Re: One-To-One Relationships

From: David Cressey <>
Date: Sat, 01 Dec 2007 11:28:38 GMT
Message-ID: <Gzb4j.729$T41.659_at_trndny01>

"paul c" <> wrote in message news:e634j.80476$cD.6909_at_pd7urf2no...
> David Cressey wrote:
> > "Marshall" <> wrote in message
> >
> >
> >> Some time back someone proposed "people understand tables
> >> just fine" as a law.
> >>
> > I remember that, and I don't agree. While people understand individual
> > tables just fine, they don't understand schemas made up of tables
> > completely enough.
> >
> > In particular, their understanding of how foreign keys work is hazy and
> > incomplete.
> >
> > If you have a many-to-many relationship, like students enrolled in
> > it's easy to state the relationship in words. It's also easy to express
> > an ER diagram: you just put crow's feet at both ends of the line.
> >
> > But it you are expressing the same concept using tables, you now have
> > put a third table in between the students table and the courses table.
> > Then, most of the time, you have to explain why a third table is
> >
> > It gets worse when there are "camps" among the stakeholders about
> > the relationship is many-to-one or many-to-many. An example is matrix
> > management versus conventional management.
> >
> >> It's easy enough that pretty much anyone can learn how to
> >> do it fairly well, directly. So I see no point in any further
> >> methodology.
> >>
> >
> > Based on my experience, I disagree.
> >
> >
> From the general thoughtfulness of your posts, I suspect that any such
> exercise you were involved in was deemed successful by the stakeholders.
> From what I've seen, you've made the best practical arguments for the
> workability of ER, much better than any paper I've seen about it.

Yes, that's right. It was a useful tool for giving feedback to some important stakeholders, without getting them involved in database design.

> But the flexible thinking you display isn't wide-spread. This is why
> I'm sceptical that your experience applies in general. In the end, what
> spoils it for me might be the first ER practitioners I encountered who
> would present me with a fait-accompli design and yet not be able to
> answer specific questions about what various system functions were
> supposed to do. So I'd look into those and find that all the business
> data wasn't described in the model. I don't think those people were
> stupid, it was just too easy for their method to bypass reality (seems
> ironic when reality and entity are so often mentioned in the same
> breath). At the time, I used to ask them: how can I execute your model?
> They would tell me I needed to transform it and execute something else.

I was a bad user of the ER tool for quite a while, before I became a better user of it.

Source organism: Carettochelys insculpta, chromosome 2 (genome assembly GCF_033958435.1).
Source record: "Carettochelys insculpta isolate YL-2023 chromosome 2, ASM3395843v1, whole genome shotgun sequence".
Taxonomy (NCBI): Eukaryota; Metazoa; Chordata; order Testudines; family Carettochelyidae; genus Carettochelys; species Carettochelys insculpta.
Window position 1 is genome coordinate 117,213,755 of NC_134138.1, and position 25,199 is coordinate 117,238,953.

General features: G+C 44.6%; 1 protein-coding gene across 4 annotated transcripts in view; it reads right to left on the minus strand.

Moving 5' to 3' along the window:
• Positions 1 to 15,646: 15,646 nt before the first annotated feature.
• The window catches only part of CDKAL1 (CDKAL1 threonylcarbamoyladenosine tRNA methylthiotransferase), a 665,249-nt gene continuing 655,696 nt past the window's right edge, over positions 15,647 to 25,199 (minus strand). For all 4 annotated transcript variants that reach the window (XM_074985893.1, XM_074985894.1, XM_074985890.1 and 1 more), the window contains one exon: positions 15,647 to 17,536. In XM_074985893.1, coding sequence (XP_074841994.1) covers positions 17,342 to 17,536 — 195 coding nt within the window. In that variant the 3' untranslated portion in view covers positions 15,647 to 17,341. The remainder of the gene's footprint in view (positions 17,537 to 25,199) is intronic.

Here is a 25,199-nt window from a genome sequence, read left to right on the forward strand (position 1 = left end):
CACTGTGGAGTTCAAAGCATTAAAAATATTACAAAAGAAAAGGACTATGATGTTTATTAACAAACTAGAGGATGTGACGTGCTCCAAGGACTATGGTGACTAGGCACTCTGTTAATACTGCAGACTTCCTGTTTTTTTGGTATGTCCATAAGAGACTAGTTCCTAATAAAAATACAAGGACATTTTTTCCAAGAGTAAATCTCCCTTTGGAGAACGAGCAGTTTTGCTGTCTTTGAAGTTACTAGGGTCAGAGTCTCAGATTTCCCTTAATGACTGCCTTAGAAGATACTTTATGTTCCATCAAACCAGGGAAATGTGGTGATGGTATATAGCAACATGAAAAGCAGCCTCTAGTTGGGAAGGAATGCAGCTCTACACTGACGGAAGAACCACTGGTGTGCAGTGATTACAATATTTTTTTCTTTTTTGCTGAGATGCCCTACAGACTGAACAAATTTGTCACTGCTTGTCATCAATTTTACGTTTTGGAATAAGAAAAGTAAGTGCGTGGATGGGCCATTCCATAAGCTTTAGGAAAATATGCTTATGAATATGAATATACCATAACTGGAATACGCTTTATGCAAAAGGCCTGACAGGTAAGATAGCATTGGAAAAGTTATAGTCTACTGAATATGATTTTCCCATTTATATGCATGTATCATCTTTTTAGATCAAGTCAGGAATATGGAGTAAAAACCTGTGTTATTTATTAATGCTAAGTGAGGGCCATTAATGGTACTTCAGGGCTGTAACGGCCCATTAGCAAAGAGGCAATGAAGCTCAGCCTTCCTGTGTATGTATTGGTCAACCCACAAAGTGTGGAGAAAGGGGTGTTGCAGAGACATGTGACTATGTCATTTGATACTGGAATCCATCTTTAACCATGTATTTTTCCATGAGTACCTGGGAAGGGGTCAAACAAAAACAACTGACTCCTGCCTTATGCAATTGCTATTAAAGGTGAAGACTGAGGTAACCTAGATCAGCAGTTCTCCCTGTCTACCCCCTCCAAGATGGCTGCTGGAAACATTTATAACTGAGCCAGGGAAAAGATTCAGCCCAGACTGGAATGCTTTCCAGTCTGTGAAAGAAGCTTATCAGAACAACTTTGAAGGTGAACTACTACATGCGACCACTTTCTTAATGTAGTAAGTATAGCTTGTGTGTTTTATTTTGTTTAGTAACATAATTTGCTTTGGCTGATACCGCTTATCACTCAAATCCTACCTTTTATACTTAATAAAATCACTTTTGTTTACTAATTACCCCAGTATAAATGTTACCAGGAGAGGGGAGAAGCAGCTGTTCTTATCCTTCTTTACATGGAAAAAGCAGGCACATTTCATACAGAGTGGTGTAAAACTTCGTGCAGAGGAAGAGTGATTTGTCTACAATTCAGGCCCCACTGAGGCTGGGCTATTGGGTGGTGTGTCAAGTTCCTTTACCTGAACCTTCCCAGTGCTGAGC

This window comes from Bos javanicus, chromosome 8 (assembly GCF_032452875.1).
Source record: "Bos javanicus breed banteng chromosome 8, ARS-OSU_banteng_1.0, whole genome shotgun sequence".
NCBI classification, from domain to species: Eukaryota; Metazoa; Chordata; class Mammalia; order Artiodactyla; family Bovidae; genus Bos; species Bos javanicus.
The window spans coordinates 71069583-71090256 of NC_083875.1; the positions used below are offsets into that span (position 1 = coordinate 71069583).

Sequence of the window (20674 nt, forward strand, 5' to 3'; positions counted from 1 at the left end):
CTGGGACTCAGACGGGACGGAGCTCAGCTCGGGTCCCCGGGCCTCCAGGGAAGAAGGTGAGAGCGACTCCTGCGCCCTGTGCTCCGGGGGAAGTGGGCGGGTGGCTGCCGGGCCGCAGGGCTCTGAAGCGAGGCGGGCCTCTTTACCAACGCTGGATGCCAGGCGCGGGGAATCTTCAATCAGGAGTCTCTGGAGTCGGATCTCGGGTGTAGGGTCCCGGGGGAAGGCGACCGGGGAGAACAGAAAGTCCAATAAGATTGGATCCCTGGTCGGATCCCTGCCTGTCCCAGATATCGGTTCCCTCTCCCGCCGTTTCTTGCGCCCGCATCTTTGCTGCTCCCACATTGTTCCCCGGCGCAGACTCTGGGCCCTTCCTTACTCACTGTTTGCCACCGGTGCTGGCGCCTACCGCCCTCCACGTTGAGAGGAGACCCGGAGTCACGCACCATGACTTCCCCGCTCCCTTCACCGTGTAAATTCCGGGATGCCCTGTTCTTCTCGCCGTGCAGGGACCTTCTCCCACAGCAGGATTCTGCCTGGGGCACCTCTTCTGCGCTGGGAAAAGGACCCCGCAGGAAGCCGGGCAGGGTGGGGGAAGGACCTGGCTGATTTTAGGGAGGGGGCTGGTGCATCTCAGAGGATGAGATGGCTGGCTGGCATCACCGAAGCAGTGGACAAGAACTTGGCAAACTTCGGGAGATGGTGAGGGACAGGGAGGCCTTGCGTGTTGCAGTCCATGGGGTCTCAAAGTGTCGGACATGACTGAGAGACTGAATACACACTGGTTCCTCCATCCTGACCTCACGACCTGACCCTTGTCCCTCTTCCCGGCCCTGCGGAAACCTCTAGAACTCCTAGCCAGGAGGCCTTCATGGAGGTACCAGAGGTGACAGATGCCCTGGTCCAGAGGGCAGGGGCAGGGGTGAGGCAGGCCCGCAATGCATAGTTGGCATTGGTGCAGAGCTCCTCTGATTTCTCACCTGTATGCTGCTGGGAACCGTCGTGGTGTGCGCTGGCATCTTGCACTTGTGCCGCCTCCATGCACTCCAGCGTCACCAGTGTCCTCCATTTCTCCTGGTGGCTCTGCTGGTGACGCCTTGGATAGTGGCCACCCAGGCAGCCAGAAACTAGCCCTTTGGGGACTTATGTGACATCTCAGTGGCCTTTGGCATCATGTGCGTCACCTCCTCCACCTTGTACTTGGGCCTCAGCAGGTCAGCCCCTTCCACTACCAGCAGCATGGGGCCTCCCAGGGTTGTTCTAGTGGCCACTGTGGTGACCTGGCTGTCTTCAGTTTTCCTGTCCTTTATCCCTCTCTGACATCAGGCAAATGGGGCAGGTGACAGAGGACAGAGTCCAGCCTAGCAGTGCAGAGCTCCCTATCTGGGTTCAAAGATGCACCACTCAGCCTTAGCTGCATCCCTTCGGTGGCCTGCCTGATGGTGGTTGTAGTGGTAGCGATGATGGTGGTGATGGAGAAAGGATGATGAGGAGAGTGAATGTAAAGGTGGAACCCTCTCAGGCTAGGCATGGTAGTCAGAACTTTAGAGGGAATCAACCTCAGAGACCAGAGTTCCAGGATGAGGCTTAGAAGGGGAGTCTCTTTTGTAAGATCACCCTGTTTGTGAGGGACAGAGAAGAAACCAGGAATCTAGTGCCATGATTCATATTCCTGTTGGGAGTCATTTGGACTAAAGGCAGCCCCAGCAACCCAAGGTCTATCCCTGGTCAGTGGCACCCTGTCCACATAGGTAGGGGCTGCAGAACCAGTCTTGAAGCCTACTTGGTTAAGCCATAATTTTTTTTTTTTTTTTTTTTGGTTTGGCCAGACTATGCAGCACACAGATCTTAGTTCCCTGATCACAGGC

When I was first exposed to ER, I thought of it as a "watered down relational model". That isn't what it is, and that misrepresents what it's for.

I'm not sure what you mean by "fait accompli design", but I'm going to give several responses. First, ER isn't a design model. It's an analysis model. Anyone who uses ER as a tool to explain the design is using the wrong tool for the wrong purpose. If you based the design on relational tables, and you want to explain the design, use the relational model for that.

Next, "fait accompli" assumes that analysis is complete before design begins. That, in general, turns out to be false. In particular, it takes several iterations of producing an ER model, and getting it validated, to uncover the existence of a lot of "things" and "relationships between things" that the users of the information constantly talk about with each other, but are not acknowledged at all by the formal systems they are forced to use. This perpetuates the analysis flaws of previous systems, unless uncovered.

Next, modifications to an ER model should be inexpensive to propagate to a relational model and thence to a create script written in SQL DDL or some suitable successor. That's where tools like Data Architect came in so handy. It would do the grunt work, and save me from a lot of time, effort, and mistakes.

Finally, there's a time and a place to be flexible, and there's a time and a place to be rigid. When performing analysis, flexibility helps you find out what the other people are really thinking. When approaching the end of design, it's time to get uncompromising with the design, especially if it's your own design. You need to know whether, if this thing gets built, it's really going to work. Too much flexibility is bad at this point.

Bottom line: too many people confuse analysis and design. Received on Sat Dec 01 2007 - 12:28:38 CET

Original text of this message